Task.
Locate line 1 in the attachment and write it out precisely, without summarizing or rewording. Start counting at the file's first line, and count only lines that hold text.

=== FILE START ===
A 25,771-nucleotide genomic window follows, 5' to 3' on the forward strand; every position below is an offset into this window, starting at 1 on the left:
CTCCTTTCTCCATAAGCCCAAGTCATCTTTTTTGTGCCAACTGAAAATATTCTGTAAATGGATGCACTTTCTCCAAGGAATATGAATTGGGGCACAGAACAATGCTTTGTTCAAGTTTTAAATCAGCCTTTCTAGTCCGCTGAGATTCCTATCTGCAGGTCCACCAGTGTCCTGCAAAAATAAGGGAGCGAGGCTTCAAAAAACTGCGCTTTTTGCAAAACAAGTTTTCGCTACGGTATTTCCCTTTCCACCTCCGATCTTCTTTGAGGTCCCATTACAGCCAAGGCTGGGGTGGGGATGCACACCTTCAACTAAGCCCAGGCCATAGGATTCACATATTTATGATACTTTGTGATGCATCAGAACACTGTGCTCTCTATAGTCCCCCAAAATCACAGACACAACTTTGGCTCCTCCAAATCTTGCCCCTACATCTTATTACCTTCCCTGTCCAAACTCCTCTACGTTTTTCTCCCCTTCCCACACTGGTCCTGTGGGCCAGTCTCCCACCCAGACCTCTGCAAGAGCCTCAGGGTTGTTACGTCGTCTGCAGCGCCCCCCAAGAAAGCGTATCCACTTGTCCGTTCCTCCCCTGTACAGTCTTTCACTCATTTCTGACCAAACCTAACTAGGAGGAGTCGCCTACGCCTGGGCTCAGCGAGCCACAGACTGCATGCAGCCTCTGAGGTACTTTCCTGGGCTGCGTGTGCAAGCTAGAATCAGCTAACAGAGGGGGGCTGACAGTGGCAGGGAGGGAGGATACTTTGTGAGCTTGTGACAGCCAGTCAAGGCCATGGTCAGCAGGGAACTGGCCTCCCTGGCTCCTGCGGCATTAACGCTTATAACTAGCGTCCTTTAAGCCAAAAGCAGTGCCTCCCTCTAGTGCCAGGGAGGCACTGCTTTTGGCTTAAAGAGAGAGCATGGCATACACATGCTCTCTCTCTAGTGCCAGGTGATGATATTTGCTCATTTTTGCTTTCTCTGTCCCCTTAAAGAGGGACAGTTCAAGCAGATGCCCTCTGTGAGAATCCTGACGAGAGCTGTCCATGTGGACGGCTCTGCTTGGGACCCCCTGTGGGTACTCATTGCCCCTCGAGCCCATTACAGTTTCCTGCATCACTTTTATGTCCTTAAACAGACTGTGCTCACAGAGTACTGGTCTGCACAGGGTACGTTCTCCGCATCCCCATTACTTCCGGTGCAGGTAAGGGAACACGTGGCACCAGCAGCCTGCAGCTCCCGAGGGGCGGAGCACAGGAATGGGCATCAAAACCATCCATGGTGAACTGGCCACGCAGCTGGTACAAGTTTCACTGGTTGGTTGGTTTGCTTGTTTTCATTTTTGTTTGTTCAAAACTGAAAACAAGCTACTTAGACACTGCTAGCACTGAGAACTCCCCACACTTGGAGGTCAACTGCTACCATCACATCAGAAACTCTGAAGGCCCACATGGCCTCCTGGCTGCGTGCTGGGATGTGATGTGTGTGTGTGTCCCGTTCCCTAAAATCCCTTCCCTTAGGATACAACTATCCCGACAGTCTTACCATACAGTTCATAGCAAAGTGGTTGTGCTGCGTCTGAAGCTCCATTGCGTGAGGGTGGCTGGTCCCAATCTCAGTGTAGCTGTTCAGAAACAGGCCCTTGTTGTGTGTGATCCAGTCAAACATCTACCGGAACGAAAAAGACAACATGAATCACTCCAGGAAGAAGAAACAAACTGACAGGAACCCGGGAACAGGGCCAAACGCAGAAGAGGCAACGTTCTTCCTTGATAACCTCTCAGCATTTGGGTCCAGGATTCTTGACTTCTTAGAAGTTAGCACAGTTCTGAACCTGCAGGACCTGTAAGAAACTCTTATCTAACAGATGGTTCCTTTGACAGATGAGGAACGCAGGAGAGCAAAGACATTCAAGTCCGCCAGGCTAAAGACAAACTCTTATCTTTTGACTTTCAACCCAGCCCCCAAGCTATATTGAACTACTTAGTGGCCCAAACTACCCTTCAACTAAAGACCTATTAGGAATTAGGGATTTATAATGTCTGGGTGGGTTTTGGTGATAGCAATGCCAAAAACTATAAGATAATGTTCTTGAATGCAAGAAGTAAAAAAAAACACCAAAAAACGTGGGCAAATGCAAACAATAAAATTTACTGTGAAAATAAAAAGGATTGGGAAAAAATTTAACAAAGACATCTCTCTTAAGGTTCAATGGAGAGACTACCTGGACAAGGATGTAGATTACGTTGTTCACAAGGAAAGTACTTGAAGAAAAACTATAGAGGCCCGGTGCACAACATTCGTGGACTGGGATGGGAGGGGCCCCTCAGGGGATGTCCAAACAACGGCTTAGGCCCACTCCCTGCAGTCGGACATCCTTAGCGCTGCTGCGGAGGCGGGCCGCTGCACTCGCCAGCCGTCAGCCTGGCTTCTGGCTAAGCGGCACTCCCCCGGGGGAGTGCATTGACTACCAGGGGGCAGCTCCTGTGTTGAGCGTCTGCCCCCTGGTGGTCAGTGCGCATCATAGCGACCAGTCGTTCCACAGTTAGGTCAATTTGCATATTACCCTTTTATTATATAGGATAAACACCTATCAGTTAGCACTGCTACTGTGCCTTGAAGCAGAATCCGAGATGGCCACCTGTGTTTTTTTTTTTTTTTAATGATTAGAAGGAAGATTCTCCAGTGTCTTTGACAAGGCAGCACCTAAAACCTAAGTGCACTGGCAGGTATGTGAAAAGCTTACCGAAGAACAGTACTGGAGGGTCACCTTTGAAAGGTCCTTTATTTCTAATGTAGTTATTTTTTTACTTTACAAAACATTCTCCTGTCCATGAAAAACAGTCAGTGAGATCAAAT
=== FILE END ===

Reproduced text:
A 25,771-nucleotide genomic window follows, 5' to 3' on the forward strand; every position below is an offset into this window, starting at 1 on the left: